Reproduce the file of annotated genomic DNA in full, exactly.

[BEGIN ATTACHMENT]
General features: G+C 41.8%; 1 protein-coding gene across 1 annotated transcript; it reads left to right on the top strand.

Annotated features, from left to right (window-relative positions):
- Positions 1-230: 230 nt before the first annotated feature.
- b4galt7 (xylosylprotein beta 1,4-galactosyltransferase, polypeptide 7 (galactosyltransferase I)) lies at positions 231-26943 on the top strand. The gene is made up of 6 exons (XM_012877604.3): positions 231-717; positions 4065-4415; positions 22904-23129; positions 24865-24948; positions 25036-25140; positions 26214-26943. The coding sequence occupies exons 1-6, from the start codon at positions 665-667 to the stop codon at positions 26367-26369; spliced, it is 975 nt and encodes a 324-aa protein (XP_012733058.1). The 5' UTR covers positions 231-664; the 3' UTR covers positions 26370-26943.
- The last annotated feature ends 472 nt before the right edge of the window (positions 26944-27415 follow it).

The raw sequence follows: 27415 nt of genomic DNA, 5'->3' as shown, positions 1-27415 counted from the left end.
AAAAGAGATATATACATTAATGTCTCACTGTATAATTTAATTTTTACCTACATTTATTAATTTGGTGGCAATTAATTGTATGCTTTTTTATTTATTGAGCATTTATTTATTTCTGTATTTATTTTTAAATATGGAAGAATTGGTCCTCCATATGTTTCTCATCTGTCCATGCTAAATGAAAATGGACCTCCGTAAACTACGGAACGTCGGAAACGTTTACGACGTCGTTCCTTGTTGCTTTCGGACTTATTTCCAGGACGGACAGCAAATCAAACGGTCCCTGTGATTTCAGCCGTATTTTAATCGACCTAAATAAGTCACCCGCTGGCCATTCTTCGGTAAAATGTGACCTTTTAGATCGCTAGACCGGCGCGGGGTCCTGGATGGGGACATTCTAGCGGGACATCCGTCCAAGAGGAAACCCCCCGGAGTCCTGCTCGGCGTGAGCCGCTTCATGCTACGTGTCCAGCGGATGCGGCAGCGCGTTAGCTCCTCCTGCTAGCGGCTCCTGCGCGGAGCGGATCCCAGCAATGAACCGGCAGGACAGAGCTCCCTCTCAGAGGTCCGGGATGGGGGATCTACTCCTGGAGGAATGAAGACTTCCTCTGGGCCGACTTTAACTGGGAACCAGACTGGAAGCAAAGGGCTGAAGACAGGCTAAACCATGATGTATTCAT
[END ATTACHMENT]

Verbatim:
General features: G+C 41.8%; 1 protein-coding gene across 1 annotated transcript; it reads left to right on the top strand.

Annotated features, from left to right (window-relative positions):
- Positions 1-230: 230 nt before the first annotated feature.
- b4galt7 (xylosylprotein beta 1,4-galactosyltransferase, polypeptide 7 (galactosyltransferase I)) lies at positions 231-26943 on the top strand. The gene is made up of 6 exons (XM_012877604.3): positions 231-717; positions 4065-4415; positions 22904-23129; positions 24865-24948; positions 25036-25140; positions 26214-26943. The coding sequence occupies exons 1-6, from the start codon at positions 665-667 to the stop codon at positions 26367-26369; spliced, it is 975 nt and encodes a 324-aa protein (XP_012733058.1). The 5' UTR covers positions 231-664; the 3' UTR covers positions 26370-26943.
- The last annotated feature ends 472 nt before the right edge of the window (positions 26944-27415 follow it).

The raw sequence follows: 27415 nt of genomic DNA, 5'->3' as shown, positions 1-27415 counted from the left end.
AAAAGAGATATATACATTAATGTCTCACTGTATAATTTAATTTTTACCTACATTTATTAATTTGGTGGCAATTAATTGTATGCTTTTTTATTTATTGAGCATTTATTTATTTCTGTATTTATTTTTAAATATGGAAGAATTGGTCCTCCATATGTTTCTCATCTGTCCATGCTAAATGAAAATGGACCTCCGTAAACTACGGAACGTCGGAAACGTTTACGACGTCGTTCCTTGTTGCTTTCGGACTTATTTCCAGGACGGACAGCAAATCAAACGGTCCCTGTGATTTCAGCCGTATTTTAATCGACCTAAATAAGTCACCCGCTGGCCATTCTTCGGTAAAATGTGACCTTTTAGATCGCTAGACCGGCGCGGGGTCCTGGATGGGGACATTCTAGCGGGACATCCGTCCAAGAGGAAACCCCCCGGAGTCCTGCTCGGCGTGAGCCGCTTCATGCTACGTGTCCAGCGGATGCGGCAGCGCGTTAGCTCCTCCTGCTAGCGGCTCCTGCGCGGAGCGGATCCCAGCAATGAACCGGCAGGACAGAGCTCCCTCTCAGAGGTCCGGGATGGGGGATCTACTCCTGGAGGAATGAAGACTTCCTCTGGGCCGACTTTAACTGGGAACCAGACTGGAAGCAAAGGGCTGAAGACAGGCTAAACCATGATGTATTCAT